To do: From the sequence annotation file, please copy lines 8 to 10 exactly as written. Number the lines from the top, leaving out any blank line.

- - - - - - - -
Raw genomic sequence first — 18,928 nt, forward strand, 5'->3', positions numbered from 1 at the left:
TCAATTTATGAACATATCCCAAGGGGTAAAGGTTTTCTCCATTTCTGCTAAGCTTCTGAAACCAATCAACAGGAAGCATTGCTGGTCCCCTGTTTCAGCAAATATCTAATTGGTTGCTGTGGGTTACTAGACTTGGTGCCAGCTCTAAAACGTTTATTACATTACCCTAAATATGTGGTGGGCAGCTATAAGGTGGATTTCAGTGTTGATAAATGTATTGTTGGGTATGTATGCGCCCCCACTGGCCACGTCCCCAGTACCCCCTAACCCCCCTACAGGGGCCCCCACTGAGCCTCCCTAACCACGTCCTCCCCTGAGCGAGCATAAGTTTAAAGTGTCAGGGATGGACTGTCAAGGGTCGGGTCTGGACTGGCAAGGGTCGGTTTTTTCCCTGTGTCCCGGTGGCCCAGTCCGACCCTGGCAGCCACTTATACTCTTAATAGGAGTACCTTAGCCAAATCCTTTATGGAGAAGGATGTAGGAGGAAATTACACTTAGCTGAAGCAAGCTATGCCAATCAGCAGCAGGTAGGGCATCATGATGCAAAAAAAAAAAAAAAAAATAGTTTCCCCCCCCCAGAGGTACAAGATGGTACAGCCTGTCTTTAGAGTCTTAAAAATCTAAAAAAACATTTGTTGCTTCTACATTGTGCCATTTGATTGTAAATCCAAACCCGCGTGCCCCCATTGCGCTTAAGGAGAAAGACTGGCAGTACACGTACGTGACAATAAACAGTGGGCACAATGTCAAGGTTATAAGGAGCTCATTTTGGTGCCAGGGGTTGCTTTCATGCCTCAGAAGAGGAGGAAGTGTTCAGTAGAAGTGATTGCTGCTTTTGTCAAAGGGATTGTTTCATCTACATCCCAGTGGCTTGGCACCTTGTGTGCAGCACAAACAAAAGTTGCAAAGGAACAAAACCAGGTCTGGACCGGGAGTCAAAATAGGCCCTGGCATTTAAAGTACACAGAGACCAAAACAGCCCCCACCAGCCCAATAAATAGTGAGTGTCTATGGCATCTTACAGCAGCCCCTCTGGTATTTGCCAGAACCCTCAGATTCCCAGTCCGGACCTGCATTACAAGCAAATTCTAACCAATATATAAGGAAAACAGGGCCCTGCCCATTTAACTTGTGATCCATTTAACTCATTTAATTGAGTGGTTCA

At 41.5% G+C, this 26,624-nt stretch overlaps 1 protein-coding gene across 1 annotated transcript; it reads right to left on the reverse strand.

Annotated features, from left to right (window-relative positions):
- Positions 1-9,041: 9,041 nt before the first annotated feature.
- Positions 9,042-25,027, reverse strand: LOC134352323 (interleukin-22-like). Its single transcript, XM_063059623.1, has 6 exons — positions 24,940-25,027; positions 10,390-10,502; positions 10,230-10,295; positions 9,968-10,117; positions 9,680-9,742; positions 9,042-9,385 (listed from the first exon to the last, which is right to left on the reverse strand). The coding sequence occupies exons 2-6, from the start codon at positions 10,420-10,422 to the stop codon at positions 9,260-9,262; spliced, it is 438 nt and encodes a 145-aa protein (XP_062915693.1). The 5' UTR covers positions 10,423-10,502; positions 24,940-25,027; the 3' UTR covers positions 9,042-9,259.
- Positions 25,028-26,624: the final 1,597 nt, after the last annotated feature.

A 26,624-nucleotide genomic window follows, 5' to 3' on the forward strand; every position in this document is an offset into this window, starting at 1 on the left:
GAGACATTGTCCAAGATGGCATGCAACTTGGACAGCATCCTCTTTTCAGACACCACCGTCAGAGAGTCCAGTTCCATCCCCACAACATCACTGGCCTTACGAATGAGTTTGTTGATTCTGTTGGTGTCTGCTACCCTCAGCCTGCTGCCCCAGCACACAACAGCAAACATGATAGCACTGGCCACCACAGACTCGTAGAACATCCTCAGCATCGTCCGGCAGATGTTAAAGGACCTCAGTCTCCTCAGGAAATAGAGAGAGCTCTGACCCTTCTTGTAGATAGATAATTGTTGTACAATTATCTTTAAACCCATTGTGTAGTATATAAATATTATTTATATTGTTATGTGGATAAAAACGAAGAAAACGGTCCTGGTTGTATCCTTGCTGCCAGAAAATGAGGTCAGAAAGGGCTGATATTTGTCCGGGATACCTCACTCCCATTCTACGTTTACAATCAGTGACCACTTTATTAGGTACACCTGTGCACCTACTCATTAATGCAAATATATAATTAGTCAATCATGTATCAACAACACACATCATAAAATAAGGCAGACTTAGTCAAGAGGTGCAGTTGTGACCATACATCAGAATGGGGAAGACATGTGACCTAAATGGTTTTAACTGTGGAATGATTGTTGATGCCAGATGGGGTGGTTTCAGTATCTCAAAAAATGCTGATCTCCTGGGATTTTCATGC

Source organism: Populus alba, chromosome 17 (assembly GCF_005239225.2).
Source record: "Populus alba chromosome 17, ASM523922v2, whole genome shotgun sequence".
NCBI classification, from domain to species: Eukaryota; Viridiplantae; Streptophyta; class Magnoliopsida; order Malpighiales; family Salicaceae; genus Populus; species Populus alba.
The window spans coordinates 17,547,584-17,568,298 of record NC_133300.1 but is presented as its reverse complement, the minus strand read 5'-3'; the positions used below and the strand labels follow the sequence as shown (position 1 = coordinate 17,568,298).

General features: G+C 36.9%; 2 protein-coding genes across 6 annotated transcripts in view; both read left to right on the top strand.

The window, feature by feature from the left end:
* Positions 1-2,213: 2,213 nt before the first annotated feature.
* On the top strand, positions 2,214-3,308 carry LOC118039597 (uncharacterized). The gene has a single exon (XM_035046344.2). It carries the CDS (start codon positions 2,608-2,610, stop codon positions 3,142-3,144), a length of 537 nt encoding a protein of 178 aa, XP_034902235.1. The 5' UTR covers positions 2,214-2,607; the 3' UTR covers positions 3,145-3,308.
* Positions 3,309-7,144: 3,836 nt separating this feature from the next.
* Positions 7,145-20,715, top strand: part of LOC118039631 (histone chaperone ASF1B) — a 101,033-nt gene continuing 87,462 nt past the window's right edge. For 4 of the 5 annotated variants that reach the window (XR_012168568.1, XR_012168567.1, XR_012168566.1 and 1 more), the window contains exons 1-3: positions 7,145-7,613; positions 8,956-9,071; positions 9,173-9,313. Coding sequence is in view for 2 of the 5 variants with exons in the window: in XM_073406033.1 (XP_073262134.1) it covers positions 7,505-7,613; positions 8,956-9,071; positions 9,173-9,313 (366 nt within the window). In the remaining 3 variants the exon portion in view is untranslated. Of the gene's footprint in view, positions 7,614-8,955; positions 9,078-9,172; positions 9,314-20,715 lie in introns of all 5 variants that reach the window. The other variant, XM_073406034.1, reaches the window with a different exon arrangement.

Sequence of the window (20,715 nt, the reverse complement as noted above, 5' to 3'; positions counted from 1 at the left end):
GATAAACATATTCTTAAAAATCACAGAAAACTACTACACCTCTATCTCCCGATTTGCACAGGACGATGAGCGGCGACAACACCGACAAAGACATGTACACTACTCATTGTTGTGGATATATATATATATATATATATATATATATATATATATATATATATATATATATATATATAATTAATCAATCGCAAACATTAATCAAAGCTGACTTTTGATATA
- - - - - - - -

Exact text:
A 26,624-nucleotide genomic window follows, 5' to 3' on the forward strand; every position in this document is an offset into this window, starting at 1 on the left:
GAGACATTGTCCAAGATGGCATGCAACTTGGACAGCATCCTCTTTTCAGACACCACCGTCAGAGAGTCCAGTTCCATCCCCACAACATCACTGGCCTTACGAATGAGTTTGTTGATTCTGTTGGTGTCTGCTACCCTCAGCCTGCTGCCCCAGCACACAACAGCAAACATGATAGCACTGGCCACCACAGACTCGTAGAACATCCTCAGCATCGTCCGGCAGATGTTAAAGGACCTCAGTCTCCTCAGGAAATAGAGAGAGCTCTGACCCTTCTTGTAGATAGATAATTGTTGTACAATTATCTTTAAACCCATTGTGTAGTATATAAATATTATTTATATTGTTATGTGGATAAAAACGAAGAAAACGGTCCTGGTTGTATCCTTGCTGCCAGAAAATGAGGTCAGAAAGGGCTGATATTTGTCCGGGATACCTCACTCCCATTCTACGTTTACAATCAGTGACCACTTTATTAGGTACACCTGTGCACCTACTCATTAATGCAAATATATAATTAGTCAATCATGTATCAACAACACACATCATAAAATAAGGCAGACTTAGTCAAGAGGTGCAGTTGTGACCATACATCAGAATGGGGAAGACATGTGACCTAAATGGTTTTAACTGTGGAATGATTGTTGATGCCAGATGGGGTGGTTTCAGTATCTCAAAAAATGCTGATCTCCTGGGATTTTCATGC

Source organism: Populus alba, chromosome 17 (assembly GCF_005239225.2).